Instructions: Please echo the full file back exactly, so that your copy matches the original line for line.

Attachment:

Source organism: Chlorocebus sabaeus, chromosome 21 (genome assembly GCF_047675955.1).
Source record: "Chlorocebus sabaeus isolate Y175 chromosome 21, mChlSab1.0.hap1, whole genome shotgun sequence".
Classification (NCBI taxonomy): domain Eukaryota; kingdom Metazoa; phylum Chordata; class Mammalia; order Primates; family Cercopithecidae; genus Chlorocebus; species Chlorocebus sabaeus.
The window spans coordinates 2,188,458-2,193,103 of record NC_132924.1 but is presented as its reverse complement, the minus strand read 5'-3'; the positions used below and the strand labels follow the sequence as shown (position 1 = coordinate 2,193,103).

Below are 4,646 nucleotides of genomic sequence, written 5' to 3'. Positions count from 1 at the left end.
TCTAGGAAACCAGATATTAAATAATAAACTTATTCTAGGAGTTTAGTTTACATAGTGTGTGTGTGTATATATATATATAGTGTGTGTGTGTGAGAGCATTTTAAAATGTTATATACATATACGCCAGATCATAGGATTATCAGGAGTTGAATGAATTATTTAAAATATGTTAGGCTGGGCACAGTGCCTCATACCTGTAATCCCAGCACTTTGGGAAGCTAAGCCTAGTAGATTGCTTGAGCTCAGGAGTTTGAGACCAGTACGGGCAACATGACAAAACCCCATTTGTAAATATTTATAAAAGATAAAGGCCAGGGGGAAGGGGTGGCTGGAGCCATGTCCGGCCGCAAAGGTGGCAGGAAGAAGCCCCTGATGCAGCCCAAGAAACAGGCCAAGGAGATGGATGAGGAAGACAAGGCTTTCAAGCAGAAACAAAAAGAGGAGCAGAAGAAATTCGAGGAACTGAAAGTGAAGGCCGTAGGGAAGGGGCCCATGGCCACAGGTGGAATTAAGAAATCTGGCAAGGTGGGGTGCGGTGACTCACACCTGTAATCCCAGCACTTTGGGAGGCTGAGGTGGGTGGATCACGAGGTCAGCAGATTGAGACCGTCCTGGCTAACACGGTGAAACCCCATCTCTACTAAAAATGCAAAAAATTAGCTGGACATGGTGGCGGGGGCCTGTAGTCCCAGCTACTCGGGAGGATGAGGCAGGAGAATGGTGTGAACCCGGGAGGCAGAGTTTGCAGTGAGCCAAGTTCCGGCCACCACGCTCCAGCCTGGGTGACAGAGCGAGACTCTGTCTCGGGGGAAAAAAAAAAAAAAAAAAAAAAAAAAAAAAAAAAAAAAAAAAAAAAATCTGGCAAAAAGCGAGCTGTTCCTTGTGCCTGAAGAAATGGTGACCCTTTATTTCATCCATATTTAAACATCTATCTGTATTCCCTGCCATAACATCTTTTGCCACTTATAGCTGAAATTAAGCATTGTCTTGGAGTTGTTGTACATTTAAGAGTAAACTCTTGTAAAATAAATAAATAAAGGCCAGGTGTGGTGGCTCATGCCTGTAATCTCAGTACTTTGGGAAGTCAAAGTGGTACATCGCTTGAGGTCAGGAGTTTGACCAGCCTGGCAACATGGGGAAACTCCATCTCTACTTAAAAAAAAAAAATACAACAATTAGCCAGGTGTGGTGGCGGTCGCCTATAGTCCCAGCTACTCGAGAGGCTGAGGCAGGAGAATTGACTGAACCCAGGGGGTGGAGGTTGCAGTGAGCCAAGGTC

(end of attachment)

Source organism: Chlorocebus sabaeus, chromosome 21 (genome assembly GCF_047675955.1).
Source record: "Chlorocebus sabaeus isolate Y175 chromosome 21, mChlSab1.0.hap1, whole genome shotgun sequence".
Classification (NCBI taxonomy): domain Eukaryota; kingdom Metazoa; phylum Chordata; class Mammalia; order Primates; family Cercopithecidae; genus Chlorocebus; species Chlorocebus sabaeus.
The window spans coordinates 2,188,458-2,193,103 of record NC_132924.1 but is presented as its reverse complement, the minus strand read 5'-3'; the positions used below and the strand labels follow the sequence as shown (position 1 = coordinate 2,193,103).

Below are 4,646 nucleotides of genomic sequence, written 5' to 3'. Positions count from 1 at the left end.
TCTAGGAAACCAGATATTAAATAATAAACTTATTCTAGGAGTTTAGTTTACATAGTGTGTGTGTGTATATATATATATAGTGTGTGTGTGTGAGAGCATTTTAAAATGTTATATACATATACGCCAGATCATAGGATTATCAGGAGTTGAATGAATTATTTAAAATATGTTAGGCTGGGCACAGTGCCTCATACCTGTAATCCCAGCACTTTGGGAAGCTAAGCCTAGTAGATTGCTTGAGCTCAGGAGTTTGAGACCAGTACGGGCAACATGACAAAACCCCATTTGTAAATATTTATAAAAGATAAAGGCCAGGGGGAAGGGGTGGCTGGAGCCATGTCCGGCCGCAAAGGTGGCAGGAAGAAGCCCCTGATGCAGCCCAAGAAACAGGCCAAGGAGATGGATGAGGAAGACAAGGCTTTCAAGCAGAAACAAAAAGAGGAGCAGAAGAAATTCGAGGAACTGAAAGTGAAGGCCGTAGGGAAGGGGCCCATGGCCACAGGTGGAATTAAGAAATCTGGCAAGGTGGGGTGCGGTGACTCACACCTGTAATCCCAGCACTTTGGGAGGCTGAGGTGGGTGGATCACGAGGTCAGCAGATTGAGACCGTCCTGGCTAACACGGTGAAACCCCATCTCTACTAAAAATGCAAAAAATTAGCTGGACATGGTGGCGGGGGCCTGTAGTCCCAGCTACTCGGGAGGATGAGGCAGGAGAATGGTGTGAACCCGGGAGGCAGAGTTTGCAGTGAGCCAAGTTCCGGCCACCACGCTCCAGCCTGGGTGACAGAGCGAGACTCTGTCTCGGGGGAAAAAAAAAAAAAAAAAAAAAAAAAAAAAAAAAAAAAAAAAAAAAAATCTGGCAAAAAGCGAGCTGTTCCTTGTGCCTGAAGAAATGGTGACCCTTTATTTCATCCATATTTAAACATCTATCTGTATTCCCTGCCATAACATCTTTTGCCACTTATAGCTGAAATTAAGCATTGTCTTGGAGTTGTTGTACATTTAAGAGTAAACTCTTGTAAAATAAATAAATAAAGGCCAGGTGTGGTGGCTCATGCCTGTAATCTCAGTACTTTGGGAAGTCAAAGTGGTACATCGCTTGAGGTCAGGAGTTTGACCAGCCTGGCAACATGGGGAAACTCCATCTCTACTTAAAAAAAAAAAATACAACAATTAGCCAGGTGTGGTGGCGGTCGCCTATAGTCCCAGCTACTCGAGAGGCTGAGGCAGGAGAATTGACTGAACCCAGGGGGTGGAGGTTGCAGTGAGCCAAGGTC